Finally, the Debtor argued that the trustee was no longer disinterested because the Debtor had commenced an adversary proceeding against him and because he had retained counsel to defend himself.   The Court dismissed each of these concerns, stating that:

If filing an adversary proceeding constituted cause, any creditor unhappy with the administration of the estate would simply file an adversary proceeding against Trustee and then come to the court seeking the trustee’s removal.  
 Debtor should have reasonably understood that its decision to file a claim against Trustee, whether to preserve the statute of limitations or otherwise, would require Trustee to seek legal counsel to defend himself.
 Opinion, pp. 12, 13.

CNC Payroll and the Fiduciary Duty Standard
Less comforting to the Trustee was the Court’s Order to Show Cause Why Trustee Should Not Be Removed in CNC Payroll.   That case involved W. Steve Smith, “a chapter 7 panel trustee in this District with a long history of commendable service.”   Order, p. 1.    Trustee Smith sought to employ his own firm as general counsel in the case.    The application disclosed that the estate was holding cash of $219,523, but stated that only the trustee’s firm or other firms used to representing trustees would be “willing or able to perform services ‘betting on the come,’ even with a significant contingent fee factor.”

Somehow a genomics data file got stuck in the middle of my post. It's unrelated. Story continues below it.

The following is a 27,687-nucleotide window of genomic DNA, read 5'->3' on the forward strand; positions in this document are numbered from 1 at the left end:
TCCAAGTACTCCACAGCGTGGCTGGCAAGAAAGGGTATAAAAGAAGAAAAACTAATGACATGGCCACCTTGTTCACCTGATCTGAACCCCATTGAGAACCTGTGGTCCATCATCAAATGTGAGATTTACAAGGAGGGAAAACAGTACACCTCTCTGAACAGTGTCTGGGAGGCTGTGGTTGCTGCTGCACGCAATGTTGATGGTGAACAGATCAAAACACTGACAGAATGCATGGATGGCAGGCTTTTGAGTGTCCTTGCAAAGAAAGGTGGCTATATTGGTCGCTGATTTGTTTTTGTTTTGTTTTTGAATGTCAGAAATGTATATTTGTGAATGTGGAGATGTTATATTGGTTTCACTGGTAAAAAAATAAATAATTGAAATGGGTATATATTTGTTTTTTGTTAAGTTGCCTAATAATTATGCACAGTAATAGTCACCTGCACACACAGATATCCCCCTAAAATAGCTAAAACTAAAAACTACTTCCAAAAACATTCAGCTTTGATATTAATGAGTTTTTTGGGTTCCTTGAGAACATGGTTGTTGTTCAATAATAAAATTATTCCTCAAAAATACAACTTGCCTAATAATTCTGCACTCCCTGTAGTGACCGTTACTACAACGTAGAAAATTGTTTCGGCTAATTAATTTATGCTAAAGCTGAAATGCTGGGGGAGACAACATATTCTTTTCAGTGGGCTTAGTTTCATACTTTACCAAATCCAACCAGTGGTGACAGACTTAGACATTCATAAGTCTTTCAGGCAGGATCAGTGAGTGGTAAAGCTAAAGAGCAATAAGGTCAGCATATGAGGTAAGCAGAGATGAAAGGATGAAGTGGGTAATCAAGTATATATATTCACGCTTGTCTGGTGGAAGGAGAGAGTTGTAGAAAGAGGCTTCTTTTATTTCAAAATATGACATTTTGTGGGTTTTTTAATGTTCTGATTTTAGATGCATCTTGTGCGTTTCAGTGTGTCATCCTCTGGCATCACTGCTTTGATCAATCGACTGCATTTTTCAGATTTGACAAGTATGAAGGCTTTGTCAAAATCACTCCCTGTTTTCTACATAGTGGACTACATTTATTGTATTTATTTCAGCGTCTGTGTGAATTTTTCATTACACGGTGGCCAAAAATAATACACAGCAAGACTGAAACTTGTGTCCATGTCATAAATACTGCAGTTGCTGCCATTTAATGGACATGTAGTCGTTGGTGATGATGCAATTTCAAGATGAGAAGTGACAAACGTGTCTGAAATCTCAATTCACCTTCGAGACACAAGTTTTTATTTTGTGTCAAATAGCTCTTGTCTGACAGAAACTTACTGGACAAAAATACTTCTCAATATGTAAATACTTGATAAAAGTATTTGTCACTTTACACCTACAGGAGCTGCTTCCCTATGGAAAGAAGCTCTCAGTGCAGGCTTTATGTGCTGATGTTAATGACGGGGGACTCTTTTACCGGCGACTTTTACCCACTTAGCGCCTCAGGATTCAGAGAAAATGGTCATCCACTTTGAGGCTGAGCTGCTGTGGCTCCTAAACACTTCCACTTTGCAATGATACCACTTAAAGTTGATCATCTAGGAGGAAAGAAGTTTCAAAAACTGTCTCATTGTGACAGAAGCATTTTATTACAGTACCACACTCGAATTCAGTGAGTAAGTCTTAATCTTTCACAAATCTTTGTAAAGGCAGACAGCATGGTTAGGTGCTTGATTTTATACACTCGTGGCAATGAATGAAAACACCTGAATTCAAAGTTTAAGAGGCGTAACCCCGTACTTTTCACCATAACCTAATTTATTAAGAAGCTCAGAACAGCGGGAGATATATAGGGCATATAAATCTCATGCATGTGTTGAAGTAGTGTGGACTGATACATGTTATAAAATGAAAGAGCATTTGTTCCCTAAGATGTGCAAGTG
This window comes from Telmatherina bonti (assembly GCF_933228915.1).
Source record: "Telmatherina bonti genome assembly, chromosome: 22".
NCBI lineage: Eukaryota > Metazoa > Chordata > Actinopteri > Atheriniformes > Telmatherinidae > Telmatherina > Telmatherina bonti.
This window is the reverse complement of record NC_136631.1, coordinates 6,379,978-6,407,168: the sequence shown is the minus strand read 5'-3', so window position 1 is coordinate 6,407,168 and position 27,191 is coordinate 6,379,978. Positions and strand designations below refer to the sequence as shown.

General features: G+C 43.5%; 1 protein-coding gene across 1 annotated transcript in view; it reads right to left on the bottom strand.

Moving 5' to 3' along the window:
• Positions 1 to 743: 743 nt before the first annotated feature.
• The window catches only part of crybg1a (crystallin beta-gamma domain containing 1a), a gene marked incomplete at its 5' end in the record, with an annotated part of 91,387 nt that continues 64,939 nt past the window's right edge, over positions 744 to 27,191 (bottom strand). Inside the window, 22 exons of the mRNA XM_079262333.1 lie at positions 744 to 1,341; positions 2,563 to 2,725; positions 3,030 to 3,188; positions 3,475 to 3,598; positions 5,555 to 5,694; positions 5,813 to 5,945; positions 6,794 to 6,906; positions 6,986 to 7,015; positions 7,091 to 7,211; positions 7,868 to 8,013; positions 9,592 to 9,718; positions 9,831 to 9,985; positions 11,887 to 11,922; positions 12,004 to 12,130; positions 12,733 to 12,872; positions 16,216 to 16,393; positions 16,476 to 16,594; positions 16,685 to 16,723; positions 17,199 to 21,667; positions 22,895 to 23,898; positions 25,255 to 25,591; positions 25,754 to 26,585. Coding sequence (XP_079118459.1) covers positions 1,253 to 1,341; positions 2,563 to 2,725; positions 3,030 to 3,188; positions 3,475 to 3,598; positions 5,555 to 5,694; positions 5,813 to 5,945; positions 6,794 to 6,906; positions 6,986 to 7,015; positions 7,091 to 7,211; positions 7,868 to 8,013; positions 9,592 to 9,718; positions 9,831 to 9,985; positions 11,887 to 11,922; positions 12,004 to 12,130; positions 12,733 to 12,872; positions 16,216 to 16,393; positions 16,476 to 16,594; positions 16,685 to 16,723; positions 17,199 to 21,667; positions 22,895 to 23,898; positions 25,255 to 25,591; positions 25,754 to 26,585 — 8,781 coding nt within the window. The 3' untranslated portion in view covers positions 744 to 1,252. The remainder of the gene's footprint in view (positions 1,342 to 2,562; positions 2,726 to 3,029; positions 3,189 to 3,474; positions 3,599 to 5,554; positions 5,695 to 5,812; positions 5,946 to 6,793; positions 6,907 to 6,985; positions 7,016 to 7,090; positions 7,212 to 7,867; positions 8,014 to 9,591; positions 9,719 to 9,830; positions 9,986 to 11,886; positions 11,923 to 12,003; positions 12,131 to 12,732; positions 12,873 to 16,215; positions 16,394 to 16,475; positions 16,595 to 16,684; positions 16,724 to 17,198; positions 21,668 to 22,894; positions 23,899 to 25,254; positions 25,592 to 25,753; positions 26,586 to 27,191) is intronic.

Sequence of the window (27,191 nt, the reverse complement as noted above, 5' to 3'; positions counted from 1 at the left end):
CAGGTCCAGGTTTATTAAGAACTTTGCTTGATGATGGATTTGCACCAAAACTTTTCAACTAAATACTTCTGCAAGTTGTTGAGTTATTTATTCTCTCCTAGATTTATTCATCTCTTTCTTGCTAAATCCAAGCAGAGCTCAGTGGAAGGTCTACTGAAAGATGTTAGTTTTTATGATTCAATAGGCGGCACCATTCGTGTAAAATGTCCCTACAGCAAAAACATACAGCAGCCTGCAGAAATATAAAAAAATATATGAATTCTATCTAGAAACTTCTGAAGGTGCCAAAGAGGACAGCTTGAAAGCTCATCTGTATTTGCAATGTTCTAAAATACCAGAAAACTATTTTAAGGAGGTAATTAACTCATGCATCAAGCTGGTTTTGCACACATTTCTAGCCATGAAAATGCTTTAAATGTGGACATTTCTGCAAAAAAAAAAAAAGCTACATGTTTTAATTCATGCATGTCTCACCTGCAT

Although no party objected, the Court required the Trustee to supplement his application to “detail the efforts undertaken by the Trustee to find alternative counsel.”    As the Court subsequently stated in its Order to Show Cause:
(T)rustees must demonstrate more than the competence of their own firms.   Trustees must demonstrate that retention of their own firm is better than any available alternative.

Order to Show Cause, p. 2.

On December 18, 2012, the Trustee sent letters to 31 firms offering to let them be considered for employment.   The letter requested a response by December 31, 2012.  The letter requested that firms applying for employment provide extensive information as to their experience and plans for proceeding with the case.    The letter also contained disclosures as to the unpleasantness of representing a trustee, including that payment of fees would be subject to court approval and that the Court “mandates that counsel provide an ‘identifiable, tangible and material benefit’ to the estate in order to be compensated.”     No firm timely responded to the trustee’s solicitation.